May 26, 2013
Venezuela’s entry to Mercosur not a done deal
Both the script and the mise-en-scène are ready — next Tuesday (July 31) in the Planalto presidential palace in Brasilia, a euphoric and bombastic Hugo Chávez will be signing and celebrating the incorporation of Venezuela in Mercosur, brought forward last month in Mendoza by a swap deal defenestrating Paraguay temporarily from the bloc.
Strangely enough, the Asunción Congress was the only obstacle delaying Venezuela’s acceptance as Mercosur’s fifth column — the selfsame Congress which ousted Fernando Lugo from the presidency and anointed Federico Franco in his stead with lightning speed last month. That is why that Congress and its country were duly “punished” by the Unasur/Mercosur presidential summit in Mendoza.
With the exception of Argentina, where a comatose opposition can barely arouse itself from its vegetative torpor to talk about the weather, the procedural legitimacy of Venezuela’s incorporation has been questioned by Mercosur oppositions — by the political adversaries of the José Mujica and Dilma Rousseff administrations in Uruguay and Brazil respectively (Paraguay’s Congress is barred, of course). They have advanced almost identical arguments to those produced by the now ex-president Fernando Lugo in Montevideo last December when Venezuela’s entry was debated (yet again) at the Mercosur meeting.
“My government is respectful of institutions”, said Lugo adding that “we know that there are unequal processes of resistance to change” (in reference to the delays in the Paraguayan legislative branch).
The same doubts about the way Venezuela has been sneaked into the trade bloc are now shared by the Brazilian business class, the main driving-force behind the Bolivarian country’s membership, as the Dilma government has always been at pains to stress.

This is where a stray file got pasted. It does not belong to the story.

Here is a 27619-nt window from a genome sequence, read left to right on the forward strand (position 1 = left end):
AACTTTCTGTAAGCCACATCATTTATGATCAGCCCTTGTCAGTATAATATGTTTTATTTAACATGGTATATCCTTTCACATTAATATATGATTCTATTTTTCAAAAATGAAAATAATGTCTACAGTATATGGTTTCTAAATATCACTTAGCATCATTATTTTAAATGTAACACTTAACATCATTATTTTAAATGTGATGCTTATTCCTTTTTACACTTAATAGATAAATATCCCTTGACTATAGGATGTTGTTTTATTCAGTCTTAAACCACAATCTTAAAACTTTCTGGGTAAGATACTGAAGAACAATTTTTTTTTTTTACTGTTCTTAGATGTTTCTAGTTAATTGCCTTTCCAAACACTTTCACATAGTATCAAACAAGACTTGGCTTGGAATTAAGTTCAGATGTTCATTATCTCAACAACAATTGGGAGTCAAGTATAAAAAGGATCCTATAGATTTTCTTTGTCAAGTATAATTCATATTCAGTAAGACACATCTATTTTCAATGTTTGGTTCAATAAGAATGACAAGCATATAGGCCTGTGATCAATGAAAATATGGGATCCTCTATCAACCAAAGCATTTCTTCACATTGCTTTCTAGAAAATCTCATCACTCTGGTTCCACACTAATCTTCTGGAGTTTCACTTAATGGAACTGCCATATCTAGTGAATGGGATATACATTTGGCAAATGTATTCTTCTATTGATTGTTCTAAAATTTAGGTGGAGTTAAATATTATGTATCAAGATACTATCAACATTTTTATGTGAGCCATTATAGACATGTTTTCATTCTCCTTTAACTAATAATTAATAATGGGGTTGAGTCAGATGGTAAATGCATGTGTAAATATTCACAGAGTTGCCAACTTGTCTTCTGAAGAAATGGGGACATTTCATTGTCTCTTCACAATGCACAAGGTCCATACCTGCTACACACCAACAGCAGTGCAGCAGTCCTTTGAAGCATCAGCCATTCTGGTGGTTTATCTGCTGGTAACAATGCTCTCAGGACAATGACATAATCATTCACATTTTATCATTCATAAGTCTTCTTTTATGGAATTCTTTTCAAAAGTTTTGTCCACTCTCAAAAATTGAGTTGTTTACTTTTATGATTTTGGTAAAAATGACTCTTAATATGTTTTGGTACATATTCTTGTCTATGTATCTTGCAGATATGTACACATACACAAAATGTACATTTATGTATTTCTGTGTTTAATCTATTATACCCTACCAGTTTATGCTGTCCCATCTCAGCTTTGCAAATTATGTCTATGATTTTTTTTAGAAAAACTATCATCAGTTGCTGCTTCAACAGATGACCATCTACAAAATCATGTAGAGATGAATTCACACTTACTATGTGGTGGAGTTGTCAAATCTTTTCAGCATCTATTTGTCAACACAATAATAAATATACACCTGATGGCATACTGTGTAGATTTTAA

“Venezuela in Mercosur means a very important market — the third-biggest in Latin America,” said Alessandro Teixeira, the Brazilian Development and Foreign Trade Minister, adding that the Caribbean state “has plenty of oil money and heavy demand structurally because it has scant industry, thus permitting us to grow there.”
In the view of economist Dante Sica (who heads up Abeceb business consultants), the issue of Venezuela in Mercosur is on the current agenda of the business chambers and the industrial lobbies of Sao Paulo. “The debate and the doubts are political,” Sica tells the Herald, “above all because everybody knows that it was President Rousseff herself who hastened Venezuela’s entry.”
Nevertheless, neither Brasilia nor Sao Paulo are wavering over the main political and economic premises underlying the syllogism Mercosur with Venezuela: 1) It would permit the containment of the now Bolivarian country within a “club” oriented to free trade; 2) it would complete the matrix of an energy security grid uniting the heavy oil of the Orinoco Basin with Brazil’s off-shore’s pre-sal and Argentine shale; 3) it would treble trade with Caracas (of the 35 billion dollars worth imported annually, only five billion come from Mercosur); 4) it would incorporate an economy with a trade surplus of 58 billion dollars (2011), the highest in the bloc owing to the fact that 96.5 percent of its sales abroad come from oil; and 5) it would constitute a bloc of 270 million inhabitants, with 77 percent of the South American gross product, thus countering the powerful commercial bloc of the Pacific Alliance (Chile, Peru, Colombia and Mexico).